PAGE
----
No slow-burners here: Blues World Order (yes, the name is inspired by the mid-'90s wrestling clique) greases the wheels of its Texas swing with sweaty Chicago energy. Honing talents alongside bluesmen known both locally (Skeeter Brandon, Mel Melton and Nappy Brown) and nationally (they've played with Hubert Sumlin and Muddy Waters sidemen Bob Margolin and Paul Oscher), BWO's winter warmer is a fiery roadhouse brew. Mike Wesolowski's amped Hohner harp plays foil to Bryan Smith's hot rod guitar licks while bassman Bobby Kelly and drummer Kelly Pace chug along, laying the rock-solid foundation. Recommended for those who like to put a little boogie in their step. At PAPA MOJO'S ROADHOUSE. $10/ 9:30 p.m.


click to enlarge Cayenne
  • Cayenne


From: Triangle via Africa and Jamaica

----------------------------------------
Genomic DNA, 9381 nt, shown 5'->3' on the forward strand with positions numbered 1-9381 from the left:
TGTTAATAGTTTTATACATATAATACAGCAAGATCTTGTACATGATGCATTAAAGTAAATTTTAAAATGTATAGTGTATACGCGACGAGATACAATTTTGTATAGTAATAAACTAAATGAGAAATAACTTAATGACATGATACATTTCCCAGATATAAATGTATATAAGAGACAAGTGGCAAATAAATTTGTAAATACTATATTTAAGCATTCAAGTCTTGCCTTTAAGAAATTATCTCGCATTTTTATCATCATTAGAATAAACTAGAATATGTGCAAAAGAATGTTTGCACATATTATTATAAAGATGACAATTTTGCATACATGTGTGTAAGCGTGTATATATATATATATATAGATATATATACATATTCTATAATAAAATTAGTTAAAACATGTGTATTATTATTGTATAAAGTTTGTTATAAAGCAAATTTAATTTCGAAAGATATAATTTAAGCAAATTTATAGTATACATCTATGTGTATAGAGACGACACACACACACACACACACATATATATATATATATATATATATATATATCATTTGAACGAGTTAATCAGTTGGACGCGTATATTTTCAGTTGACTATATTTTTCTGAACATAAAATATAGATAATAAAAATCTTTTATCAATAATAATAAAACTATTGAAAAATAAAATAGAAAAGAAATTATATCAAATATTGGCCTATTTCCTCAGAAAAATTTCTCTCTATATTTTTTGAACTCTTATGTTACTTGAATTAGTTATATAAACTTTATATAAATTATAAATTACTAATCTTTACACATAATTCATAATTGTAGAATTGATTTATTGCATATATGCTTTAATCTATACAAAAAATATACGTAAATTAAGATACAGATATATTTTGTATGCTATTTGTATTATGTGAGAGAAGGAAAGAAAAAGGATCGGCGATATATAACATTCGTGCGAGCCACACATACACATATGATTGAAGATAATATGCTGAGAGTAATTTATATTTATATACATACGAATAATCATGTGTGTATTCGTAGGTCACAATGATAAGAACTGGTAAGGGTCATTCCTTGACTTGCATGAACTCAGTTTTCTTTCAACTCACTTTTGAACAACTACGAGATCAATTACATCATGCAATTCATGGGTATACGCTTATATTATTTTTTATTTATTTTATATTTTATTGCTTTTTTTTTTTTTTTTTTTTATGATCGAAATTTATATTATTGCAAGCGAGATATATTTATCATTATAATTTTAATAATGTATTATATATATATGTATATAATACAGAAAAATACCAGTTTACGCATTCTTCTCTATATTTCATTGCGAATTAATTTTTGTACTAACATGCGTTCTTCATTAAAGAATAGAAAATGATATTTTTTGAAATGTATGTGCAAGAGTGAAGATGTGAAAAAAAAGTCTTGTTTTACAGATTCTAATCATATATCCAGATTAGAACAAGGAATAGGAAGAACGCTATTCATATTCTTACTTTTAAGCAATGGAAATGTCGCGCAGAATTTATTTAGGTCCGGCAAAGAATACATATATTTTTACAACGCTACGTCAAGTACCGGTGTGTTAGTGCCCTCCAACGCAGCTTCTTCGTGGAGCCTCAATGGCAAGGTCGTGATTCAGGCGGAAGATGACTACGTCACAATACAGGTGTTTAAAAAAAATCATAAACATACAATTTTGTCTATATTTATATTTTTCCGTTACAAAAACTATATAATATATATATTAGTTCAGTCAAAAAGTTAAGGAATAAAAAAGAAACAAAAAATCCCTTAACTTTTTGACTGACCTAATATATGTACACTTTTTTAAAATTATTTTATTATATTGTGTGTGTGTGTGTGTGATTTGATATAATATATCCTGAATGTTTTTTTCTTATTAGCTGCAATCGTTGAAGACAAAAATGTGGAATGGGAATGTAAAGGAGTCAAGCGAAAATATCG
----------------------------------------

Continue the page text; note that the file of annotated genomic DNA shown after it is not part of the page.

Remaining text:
Since: 2007
Claim to fame: Jamrock variety hour

Hoping to warm up a chilly winter night with island vibrations, Durham's dub Addis headlines the Cradle's second Winter Reggae Jam. A revolving cast of international characters under the leadership of Ethiopia native Dereje Tesfaye, dub Addis fuses polyrhythms and three-piece horns with easygoing melodies and an occasional toast. Keyboard-driven Crucial Fiya, with special guest Junior P joining from L.A., fits the dancehall bill, while Cayenne the Lion King mixes Dirty South-inspired hip-hop into the un-easy vibes of "Toss Ya Drinkz" and "I Stack Paper." For those who consider variety (and jerk) the spice of life, this one's for you. At CAT'S CRADLE. $8-$10/ 9:30 p.m. —Spencer Griffith

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Owner of two recording studios; producer of multiple records; scorer of a couple dozen films; teacher of guitar, banjo, mandolin and bass; and member of the bands 8 Eyes (rock, and currently looking for a new bass player) and Workbook (jazz). As if Brad Newell wasn't busy enough, he's started Butter, a reconstructed Hammond organ trio with bassist Ken Vint and drummer Doza.